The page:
Of the US$4.4 billion, an estimated $3.3 billion will be spent with local TV stations in the US. On top of this is the so-called free advertising candidates such as Donald Trump, Bernie Sanders and Hillary Clinton have gained from media coverage of rallies, debates and set piece speeches. Trump’s “free” coverage was valued at more than US$600 million in May, for example, according to estimates issued last week by an analytics firm. — Glenn Dyer

Vodafone turnaround. New Zealand’s Sky Television and UK-owned mobile phone company Vodafone have agreed to merge their New Zealand businesses in the second proposed media merger in a month. The deal will have Vodafone emerge with a controlling stake in Sky, meaning it will revert to being foreign-controlled for a second time. News Corp sold its substantial minority stake in early 2013 ahead of the split in the Murdoch empire at the end of June of that year.

The latest deal is effectively a partial takeover of Sky TV by Britain’s Vodafone Group and comes after APN News and Media announced the spin-off its Kiwi print and radio interests, and then the merging of those with of Fairfax Media. That deal is still in the planning stage with regulators, led by the NZ Commerce Commission being asked for approval of what seems, on the surface, to be a competition reducing transaction.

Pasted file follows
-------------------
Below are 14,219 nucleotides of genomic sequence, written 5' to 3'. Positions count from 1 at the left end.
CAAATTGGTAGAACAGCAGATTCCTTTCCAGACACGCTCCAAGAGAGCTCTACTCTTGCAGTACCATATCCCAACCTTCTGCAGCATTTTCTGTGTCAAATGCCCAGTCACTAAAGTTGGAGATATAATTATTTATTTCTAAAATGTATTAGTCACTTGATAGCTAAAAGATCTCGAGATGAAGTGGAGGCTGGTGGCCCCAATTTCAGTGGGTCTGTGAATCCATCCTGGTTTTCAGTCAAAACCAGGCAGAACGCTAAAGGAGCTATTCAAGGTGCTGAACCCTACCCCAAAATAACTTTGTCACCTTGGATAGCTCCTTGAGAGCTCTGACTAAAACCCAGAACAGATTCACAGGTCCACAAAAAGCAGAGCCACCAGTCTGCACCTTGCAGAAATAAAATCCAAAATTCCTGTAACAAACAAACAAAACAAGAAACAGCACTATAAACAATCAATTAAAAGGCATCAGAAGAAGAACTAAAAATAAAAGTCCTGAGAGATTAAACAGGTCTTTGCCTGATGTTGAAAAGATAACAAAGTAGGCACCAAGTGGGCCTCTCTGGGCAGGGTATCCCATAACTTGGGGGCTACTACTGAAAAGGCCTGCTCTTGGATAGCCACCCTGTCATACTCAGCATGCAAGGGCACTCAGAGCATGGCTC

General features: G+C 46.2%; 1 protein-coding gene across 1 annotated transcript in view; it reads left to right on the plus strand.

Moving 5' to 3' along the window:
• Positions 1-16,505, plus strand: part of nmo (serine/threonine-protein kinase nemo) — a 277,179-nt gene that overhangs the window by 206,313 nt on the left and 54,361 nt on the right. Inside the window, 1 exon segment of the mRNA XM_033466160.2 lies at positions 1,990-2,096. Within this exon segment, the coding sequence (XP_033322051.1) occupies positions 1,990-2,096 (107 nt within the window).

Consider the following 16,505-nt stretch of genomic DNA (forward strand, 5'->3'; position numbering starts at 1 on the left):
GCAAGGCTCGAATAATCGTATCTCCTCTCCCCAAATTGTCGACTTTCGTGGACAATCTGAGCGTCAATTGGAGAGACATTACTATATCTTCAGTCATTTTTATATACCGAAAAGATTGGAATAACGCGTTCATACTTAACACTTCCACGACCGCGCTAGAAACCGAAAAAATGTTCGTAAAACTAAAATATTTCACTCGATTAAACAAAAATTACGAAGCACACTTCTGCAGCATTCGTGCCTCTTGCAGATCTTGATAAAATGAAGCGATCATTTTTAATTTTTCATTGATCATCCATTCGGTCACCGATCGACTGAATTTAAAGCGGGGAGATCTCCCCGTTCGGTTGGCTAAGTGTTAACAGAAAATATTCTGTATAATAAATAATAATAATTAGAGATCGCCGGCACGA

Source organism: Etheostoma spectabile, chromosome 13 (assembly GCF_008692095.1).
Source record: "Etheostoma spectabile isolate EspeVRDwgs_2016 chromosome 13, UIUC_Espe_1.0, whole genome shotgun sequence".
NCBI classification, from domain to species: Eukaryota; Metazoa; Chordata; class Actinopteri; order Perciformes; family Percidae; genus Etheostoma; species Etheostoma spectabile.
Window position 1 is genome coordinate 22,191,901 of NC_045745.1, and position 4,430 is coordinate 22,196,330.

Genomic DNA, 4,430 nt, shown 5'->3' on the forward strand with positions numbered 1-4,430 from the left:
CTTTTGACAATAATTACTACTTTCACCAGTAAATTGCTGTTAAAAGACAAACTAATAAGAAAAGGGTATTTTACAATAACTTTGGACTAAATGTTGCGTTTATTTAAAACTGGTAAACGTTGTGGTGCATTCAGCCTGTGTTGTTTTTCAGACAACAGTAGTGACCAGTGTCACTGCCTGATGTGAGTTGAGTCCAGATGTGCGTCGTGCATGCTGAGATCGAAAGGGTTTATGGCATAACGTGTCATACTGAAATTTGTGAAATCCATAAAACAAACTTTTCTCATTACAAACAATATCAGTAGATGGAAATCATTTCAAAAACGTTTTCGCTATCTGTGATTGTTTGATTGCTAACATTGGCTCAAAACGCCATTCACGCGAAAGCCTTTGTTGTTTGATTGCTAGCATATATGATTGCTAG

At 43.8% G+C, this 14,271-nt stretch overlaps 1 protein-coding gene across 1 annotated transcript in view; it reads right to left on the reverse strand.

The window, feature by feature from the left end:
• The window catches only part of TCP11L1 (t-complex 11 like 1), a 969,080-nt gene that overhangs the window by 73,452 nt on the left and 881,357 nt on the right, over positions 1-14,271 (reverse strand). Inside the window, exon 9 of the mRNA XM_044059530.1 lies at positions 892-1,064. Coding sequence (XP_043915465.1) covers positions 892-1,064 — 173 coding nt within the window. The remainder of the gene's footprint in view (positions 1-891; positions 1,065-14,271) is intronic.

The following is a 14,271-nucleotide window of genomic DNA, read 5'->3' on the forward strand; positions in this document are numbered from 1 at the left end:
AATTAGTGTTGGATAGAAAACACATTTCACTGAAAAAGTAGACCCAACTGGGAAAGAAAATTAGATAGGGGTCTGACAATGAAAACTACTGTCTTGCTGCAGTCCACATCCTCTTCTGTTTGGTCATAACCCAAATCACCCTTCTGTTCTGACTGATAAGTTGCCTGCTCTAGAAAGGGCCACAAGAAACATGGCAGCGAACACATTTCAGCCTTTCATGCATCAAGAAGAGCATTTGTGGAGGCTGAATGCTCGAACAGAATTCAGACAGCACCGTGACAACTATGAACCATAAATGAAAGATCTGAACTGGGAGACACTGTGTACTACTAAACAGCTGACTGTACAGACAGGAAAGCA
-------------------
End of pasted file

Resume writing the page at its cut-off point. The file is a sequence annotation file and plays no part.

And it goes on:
Sky TV will first “buy” Vodafone New Zealand in a deal that would value the loss-making telecommunications firm at a massive NZ$3.4 billion. But the British-based Vodafone Group will emerge with a 51% stake in the combined business, putting it control of the combined business. Vodafone NZ boss Russell Stanners will be CEO of the merged firm, while Sky TV boss John Fellet has agreed to stay on for two years as chief executive of its pay television arm (he is the biggest loser from the deal).

Like the APN and the Fairfax deals, this transaction deal will need shareholder and Commerce Commission approval. But what is odd is that in the space of several months Vodafone NZ has gone from being a possible seller of its assets to TPG, the rapidly growing Australian telco, to being the dominant media/telco firm in the country — which is quite a turnaround. — Glenn Dyer

‘Situation awareness’ on Bernie backlash. Bernie’s bros aren’t giving up on the Democratic nomination without an ugly fight. The Associated Press issued a memo to its domestic staff overnight:

“Some AP staff have received angry communications in the form of emails, social media messages and phone calls. We have not received any specific security threats. If you need to respond to complaints, feel free to point the public to the statements on our blog as appropriate … It is always good to practice situational awareness around AP bureaus and offices.”

AP was the first to call the race for Hillary Clinton after sounding out super delegates ahead of a formal declaration and more primaries yesterday, something Bernie Sanders publicly criticised. But The Huffington Post reports one New York Times reporter received multiple threats to “hunt me down in the streets” over her coverage, while The Washington Post reports on numerous other attacks on female reporters. And you thought Donald Trump’s army was ugly … — Jason Whittaker

Front page of the day. Bless you, NT News


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Peter Fray